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Success! Salha from Tanzania raised $935 to fund clubfoot treatment so she can grow up active.

Salha
100%
  • $935 raised, $0 to go
$935
raised
$0
to go
Fully funded
Salha's treatment was fully funded on December 25, 2021.

Photo of Salha post-operation

December 29, 2021

Salha underwent clubfoot treatment so she can grow up healthy and active.

Our medical partner shared an update that Salha’s treatment is going so well! This treatment will allow Salha to be able to walk without pain or difficulty when she grows up and it will prevent her and her family from facing stigma in their community.

Salha’s mother says, “I am very grateful for the help and education regarding this condition that I have received here. Once I gave birth to Salha I was so worried maybe something is wrong with me or my family that’s why this happened to my daughter. I am very grateful that she is receiving the help she needs and that she will be okay.”

Our medical partner shared an update that Salha’s treatment is going so well! This treatment will allow Salha to be able to walk without pai...

Read more
November 15, 2021

Salha is a three-week-old baby girl. She is a second child in a family of two children. Her mother sells vegetables at the market and her father helps in building construction.

Salha was born with clubfoot of both feet. Clubfoot is a condition in which the foot is twisted out of shape. This causes difficulty walking and even wearing shoes.

Fortunately, Salha’s family traveled to visit our medical partner’s care center, Arusha Lutheran Medical Centre. There, surgeons will perform clubfoot repair surgery on November 16th. Our medical partner, African Mission Healthcare, is requesting $935 to fund Salha’s clubfoot repair. After treatment, she will be able to walk easily and wear shoes when she grows up.

Salha’s mother says, “Please help my daughter get the treatment she needs so she may be able to grow up like other children without being looked at as an outcast.”

Salha is a three-week-old baby girl. She is a second child in a family of two children. Her mother sells vegetables at the market and her fa...

Read more

Salha's Timeline

  • November 15, 2021
    PROFILE SUBMITTED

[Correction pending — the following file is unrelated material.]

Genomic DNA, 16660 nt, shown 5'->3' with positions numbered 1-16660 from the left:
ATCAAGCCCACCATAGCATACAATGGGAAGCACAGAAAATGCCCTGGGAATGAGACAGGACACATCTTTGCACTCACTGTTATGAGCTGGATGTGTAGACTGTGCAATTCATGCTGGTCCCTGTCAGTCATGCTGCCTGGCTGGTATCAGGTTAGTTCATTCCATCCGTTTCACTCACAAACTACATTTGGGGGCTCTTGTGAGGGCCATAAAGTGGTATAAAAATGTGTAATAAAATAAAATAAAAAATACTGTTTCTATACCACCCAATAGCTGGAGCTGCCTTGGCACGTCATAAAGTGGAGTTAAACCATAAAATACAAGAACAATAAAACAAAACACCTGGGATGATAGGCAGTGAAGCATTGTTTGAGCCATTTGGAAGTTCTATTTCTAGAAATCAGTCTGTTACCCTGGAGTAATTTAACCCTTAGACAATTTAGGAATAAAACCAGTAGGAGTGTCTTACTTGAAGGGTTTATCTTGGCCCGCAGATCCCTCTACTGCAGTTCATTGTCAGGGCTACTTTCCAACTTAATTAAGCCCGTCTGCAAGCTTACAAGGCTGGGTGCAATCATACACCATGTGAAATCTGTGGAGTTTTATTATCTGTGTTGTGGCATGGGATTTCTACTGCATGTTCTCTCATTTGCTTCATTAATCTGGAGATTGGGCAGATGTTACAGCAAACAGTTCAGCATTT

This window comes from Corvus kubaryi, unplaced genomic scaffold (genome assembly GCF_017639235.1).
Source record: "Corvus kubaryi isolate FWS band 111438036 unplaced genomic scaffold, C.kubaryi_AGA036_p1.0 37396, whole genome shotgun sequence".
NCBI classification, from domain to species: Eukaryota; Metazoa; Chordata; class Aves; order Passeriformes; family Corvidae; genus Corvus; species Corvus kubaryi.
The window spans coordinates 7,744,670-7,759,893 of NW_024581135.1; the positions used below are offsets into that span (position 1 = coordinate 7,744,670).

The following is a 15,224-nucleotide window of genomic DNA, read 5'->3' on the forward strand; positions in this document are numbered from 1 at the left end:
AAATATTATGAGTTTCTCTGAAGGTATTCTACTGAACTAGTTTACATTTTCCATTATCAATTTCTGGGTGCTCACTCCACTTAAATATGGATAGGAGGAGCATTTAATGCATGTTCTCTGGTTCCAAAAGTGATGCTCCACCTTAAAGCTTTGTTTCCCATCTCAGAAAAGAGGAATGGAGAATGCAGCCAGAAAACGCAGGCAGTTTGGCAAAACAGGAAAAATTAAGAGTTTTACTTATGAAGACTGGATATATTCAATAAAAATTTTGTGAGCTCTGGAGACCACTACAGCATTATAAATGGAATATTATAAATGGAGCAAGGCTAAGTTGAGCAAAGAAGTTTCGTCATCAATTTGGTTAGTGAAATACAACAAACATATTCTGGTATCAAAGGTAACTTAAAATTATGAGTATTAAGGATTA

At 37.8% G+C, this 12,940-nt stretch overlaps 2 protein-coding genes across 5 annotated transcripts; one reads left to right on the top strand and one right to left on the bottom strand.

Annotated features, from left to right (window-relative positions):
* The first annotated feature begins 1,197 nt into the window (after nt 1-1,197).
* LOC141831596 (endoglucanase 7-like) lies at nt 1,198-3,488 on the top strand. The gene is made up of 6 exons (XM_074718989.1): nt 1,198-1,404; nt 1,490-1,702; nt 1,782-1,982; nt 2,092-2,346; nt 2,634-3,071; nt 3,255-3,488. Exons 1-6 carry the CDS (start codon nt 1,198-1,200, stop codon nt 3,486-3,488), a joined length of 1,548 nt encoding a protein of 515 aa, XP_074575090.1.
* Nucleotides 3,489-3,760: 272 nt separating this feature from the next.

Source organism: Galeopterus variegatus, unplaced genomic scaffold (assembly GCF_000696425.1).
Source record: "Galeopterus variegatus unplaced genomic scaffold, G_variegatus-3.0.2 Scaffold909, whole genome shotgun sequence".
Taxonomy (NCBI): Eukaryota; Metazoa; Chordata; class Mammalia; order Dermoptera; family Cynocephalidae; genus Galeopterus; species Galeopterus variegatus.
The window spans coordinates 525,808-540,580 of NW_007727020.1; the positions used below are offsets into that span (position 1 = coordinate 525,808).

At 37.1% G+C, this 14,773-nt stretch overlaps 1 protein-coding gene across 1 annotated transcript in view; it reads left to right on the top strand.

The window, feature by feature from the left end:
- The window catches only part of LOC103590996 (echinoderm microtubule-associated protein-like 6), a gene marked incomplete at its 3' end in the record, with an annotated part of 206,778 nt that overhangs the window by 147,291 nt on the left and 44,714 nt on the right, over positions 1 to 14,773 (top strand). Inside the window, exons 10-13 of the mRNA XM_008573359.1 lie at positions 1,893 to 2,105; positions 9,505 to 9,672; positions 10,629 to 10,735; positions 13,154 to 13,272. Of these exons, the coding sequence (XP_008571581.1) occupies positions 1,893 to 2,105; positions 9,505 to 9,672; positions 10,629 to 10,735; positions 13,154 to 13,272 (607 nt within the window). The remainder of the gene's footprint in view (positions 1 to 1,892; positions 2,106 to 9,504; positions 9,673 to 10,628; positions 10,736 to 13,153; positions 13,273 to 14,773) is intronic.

Salha was submitted by Joan Kadagaya, Curative Medical Support Program-Partner Representative at African Mission Healthcare.

  • November 16, 2021
    TREATMENT OCCURRED

    Salha received treatment at Arusha Lutheran Medical Centre (ALMC) in Tanzania. Medical partners often provide care to patients accepted by Watsi before those patients are fully funded, operating under the guarantee that the cost of care will be paid for by donors.

  • November 17, 2021
    PROFILE PUBLISHED

    Salha's profile was published to start raising funds.

  • December 25, 2021
    FULLY FUNDED

    Salha's treatment was fully funded.

  • December 29, 2021
    TREATMENT UPDATE

    Salha's treatment was successful. Read the update.

Funded by 17 donors

Funded by 17 donors

Treatment
Clubfoot
  • Cost Breakdown
  • Diagnosis
  • Procedure
On average, it costs $935 for Salha's treatment
Hospital Fees
$693
Medical Staff
$0
Medication
$8
Supplies
$175
Labs
$14
Other
$45
  • Symptoms
  • Impact on patient's life
  • Cultural or regional significance

​What kinds of symptoms do patients experience before receiving treatment?

The foot is turned inward, often severely, at the ankle, and the arch of the foot is very high. Patients experience discomfort, and the affected leg may be shorter and smaller than the other.

​What is the impact on patients’ lives of living with these conditions?

These children have a difficult time walking and running. Years of trying to walk on a clubfoot will cause wounds and other skeletal problems, such as arthritis. Patients will have difficulty fitting in shoes and participating in normal play, school, and daily activities. Many Africans make their livings through manual labor, which can be difficult with an untreated clubfoot.

What cultural or regional factors affect the treatment of these conditions?

Incidence is 1/1,000 live births, or about 1,600 cases in Tanzania annually. This is roughly similar to rates in Western countries, though many cases may be missed. There is no known reason for its occurrence in this region.

  • Process
  • Impact on patient's life
  • Risks and side-effects
  • Accessibility
  • Alternatives

What does the treatment process look like?

Patients will undergo a series of small operations, casting, and manipulations during their course of treatment. Patients will stay in the Plaster House, a rehabilitation center for children in Tanzania, for as long as their recovery takes.

What is the impact of this treatment on the patient’s life?

The bones and joint will become aligned, and long-term disability will be prevented.

What potential side effects or risks come with this treatment?

Clubfoot is very treatable. The surgery is minor and not risky.

How accessible is treatment in the area? What is the typical journey like for a patient to receive care?

Care is not easily accessible. Most patients live in remote, rural areas and are identified through mobile outreach. The pediatric surgical program at Arusha Lutheran Medical Centre was started to meet the large burden of pediatric disability in the region.

What are the alternatives to this treatment?

There are no alternatives. If not treated, the condition will persist and will result in disability.

Meet another patient you can support

100% of your donation funds life-changing surgery.

Meet another patient you can support

100% of your donation funds life-changing surgery.